A/N: Wow! Hello again everyone, and thank you so much for the kind words over Soft Touch and She Keeps Her Towers Close. I was not expecting such wonderful feedback, and I am truly touched! Really, thank you so much! Unfortunately, this story is not along the same tone as the two previously mentioned, but I hope you will enjoy reading it, nonetheless, as much as I enjoyed writing it. Prompt: Rumbelle from Mary Margaret's point of view; Inkstainedchocolateeyes prompted: Jars of chocolate kisses
There is a corner of Storybrooke that was completely pure.
The little librarian keeps a secret in the corner of her smile and a jar of chocolate kisses on the counter. Mary Margaret first noticed it one drowsy day after school when she walked into the mausoleum that was Storybrooke's Public Library, a house of dust motes in sunshine and dry, crackling pages. The girl herself is winsome and divine, a bright, young pretty thing with a dimpled smile and freshly rained periwinkles for eyes, though their edges are wilted in sadness and crinkle from sleepless nights, she suspects.
Mary Margaret learns that her name is Belle. And that she says the same thing every day.
"Good afternoon, Miss Blanchard," she sings. "Would you like a chocolate?"
Mary Margaret suspects the girl offers one to every person who visits the library, and the thought turns her rueful because the jar looks so full and lonely, as lonely as its caretaker, as lonely as the empty library. But every day Mary Margaret smiles, walks up to the counter, to the beautiful glass jar that resembles a curved, sloping martini with a crystal blue ribbon tied in a bow at the rim filled with silver tin wrapped little candies. She lifts the glass lid and takes not one but two, and she and the librarian smile at one another, but Mary Margaret does not share in the secret that Belle keeps in the corner of her smile. The school teacher wonders what it might be.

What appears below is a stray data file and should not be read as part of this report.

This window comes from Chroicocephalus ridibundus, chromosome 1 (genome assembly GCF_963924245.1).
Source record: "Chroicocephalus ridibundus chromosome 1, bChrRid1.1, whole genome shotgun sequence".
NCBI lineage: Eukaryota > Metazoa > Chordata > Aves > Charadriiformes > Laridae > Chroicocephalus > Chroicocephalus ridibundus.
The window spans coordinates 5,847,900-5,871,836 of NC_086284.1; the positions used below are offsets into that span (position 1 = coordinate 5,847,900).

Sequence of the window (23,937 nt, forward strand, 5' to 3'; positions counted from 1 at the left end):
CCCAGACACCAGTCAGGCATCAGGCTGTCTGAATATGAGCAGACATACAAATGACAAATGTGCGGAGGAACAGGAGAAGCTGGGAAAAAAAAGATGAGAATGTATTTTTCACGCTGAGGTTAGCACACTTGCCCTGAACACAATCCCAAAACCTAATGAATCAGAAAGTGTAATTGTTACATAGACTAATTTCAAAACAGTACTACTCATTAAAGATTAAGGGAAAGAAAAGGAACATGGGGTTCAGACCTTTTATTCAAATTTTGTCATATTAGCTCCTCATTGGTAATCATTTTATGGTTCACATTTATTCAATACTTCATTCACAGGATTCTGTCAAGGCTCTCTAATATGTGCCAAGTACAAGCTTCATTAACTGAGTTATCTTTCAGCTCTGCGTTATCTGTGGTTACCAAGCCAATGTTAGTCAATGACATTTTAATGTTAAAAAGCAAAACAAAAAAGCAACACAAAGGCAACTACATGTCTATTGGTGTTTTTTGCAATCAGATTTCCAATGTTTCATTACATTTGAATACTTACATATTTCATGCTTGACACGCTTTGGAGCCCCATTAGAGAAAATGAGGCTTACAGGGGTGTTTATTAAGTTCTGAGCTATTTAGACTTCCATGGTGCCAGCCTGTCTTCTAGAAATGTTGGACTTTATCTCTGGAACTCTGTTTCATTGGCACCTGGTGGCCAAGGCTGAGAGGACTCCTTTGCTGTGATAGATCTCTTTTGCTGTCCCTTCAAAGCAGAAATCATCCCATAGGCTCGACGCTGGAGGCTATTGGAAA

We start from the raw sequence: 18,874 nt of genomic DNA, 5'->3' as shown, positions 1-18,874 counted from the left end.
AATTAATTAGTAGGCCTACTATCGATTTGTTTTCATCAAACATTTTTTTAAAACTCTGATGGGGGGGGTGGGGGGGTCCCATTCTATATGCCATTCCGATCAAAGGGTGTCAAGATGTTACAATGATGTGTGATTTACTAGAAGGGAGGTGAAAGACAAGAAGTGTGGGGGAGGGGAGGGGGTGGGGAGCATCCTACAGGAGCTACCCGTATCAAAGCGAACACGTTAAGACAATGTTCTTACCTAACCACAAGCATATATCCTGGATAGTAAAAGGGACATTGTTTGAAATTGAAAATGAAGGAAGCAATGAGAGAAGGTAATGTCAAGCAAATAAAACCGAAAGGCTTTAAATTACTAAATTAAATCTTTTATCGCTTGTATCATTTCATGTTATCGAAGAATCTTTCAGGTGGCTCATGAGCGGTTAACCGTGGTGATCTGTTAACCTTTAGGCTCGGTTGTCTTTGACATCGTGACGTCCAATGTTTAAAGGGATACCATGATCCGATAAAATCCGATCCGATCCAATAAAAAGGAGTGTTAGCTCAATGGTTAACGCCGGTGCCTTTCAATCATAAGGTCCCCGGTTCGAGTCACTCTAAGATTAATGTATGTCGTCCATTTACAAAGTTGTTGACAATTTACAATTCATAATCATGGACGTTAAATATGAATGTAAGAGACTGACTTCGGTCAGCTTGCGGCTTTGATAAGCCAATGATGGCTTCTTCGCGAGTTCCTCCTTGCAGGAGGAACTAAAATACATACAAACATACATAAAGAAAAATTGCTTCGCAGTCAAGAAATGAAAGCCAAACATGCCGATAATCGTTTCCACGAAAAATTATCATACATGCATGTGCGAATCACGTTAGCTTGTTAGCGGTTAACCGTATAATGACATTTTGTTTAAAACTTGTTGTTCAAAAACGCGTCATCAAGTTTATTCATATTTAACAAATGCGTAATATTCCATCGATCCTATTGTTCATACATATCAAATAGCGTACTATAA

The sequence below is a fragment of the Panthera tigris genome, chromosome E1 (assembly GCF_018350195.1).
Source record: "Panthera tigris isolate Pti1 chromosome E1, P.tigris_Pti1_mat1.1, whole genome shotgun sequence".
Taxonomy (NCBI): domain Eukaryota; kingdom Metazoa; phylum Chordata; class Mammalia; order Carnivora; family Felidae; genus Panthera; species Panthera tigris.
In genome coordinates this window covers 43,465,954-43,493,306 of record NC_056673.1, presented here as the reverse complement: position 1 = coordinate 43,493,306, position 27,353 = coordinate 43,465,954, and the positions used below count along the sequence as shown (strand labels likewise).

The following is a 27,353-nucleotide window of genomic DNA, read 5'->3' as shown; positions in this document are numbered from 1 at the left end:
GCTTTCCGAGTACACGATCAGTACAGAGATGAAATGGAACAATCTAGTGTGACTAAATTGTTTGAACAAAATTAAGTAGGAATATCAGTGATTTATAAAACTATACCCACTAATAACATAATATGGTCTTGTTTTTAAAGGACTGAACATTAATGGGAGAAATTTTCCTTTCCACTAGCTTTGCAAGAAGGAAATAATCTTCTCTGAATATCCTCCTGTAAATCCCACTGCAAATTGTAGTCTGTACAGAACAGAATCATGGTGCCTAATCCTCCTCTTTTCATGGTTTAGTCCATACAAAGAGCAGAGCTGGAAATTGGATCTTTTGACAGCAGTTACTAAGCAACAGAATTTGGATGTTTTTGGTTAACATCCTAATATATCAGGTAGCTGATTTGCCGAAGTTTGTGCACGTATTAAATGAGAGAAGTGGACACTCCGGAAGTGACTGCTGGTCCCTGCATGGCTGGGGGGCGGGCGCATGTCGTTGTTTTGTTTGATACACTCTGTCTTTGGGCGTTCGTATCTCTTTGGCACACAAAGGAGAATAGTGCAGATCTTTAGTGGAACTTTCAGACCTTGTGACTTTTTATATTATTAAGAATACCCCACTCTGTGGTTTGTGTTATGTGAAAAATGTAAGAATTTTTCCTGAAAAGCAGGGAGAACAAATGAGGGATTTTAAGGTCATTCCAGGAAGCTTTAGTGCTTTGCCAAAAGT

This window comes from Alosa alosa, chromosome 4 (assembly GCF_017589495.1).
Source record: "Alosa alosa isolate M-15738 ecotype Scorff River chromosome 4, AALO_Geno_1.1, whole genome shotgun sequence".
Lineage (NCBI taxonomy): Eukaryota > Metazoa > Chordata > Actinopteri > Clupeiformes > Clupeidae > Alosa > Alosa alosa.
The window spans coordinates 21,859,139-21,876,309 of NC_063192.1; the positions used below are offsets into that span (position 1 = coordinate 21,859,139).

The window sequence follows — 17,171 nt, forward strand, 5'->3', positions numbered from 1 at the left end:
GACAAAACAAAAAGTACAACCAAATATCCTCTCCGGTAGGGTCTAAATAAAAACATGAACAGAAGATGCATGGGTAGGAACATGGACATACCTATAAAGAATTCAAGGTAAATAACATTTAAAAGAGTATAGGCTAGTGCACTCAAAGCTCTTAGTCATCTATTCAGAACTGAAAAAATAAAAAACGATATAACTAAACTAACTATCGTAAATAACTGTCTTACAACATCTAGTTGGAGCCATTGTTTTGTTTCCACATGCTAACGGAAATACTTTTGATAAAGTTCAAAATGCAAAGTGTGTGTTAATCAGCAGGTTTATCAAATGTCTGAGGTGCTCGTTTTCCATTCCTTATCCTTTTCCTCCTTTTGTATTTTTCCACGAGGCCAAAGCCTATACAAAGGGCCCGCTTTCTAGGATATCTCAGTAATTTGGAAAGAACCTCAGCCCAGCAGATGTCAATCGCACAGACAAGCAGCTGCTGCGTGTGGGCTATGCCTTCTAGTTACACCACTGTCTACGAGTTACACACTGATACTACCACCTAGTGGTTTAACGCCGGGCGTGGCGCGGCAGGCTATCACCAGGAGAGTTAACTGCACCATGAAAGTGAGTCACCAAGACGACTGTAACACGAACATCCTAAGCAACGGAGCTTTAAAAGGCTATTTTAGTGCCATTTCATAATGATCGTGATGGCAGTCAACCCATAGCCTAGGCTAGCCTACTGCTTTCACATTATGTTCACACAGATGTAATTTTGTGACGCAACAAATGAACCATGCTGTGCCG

It keeps her up that night, thinking of that smile, the auspicious secret that quirks the pretty lips. What could a girl who works alone in a tomb of ink and parchment be keeping to herself?
So every day, Mary Margaret picks up her creamed and sugared coffee from Granny's diner on her way from work, keeping careful with the icy sidewalks, and goes to the library to grade papers and look over her lesson plans. But every day, she is the lone visitor, and the little librarian simply catalogues, re-shelves, and organizes. Sometimes Mary Margaret can hear Belle humming to herself, the soft soprano's delicate tone quite pleasing to the ear. Other days she is completely quiet, dancing between the shelves in a whirl of chestnut curls lit auburn by the sunshine in the smudged windows.
It is the Friday before Christmas break that Mary Margaret finds out. The half day of school released her early, and armed with coffee and book reports, she made a spot for herself in one of the saggy leather arm chairs near the back.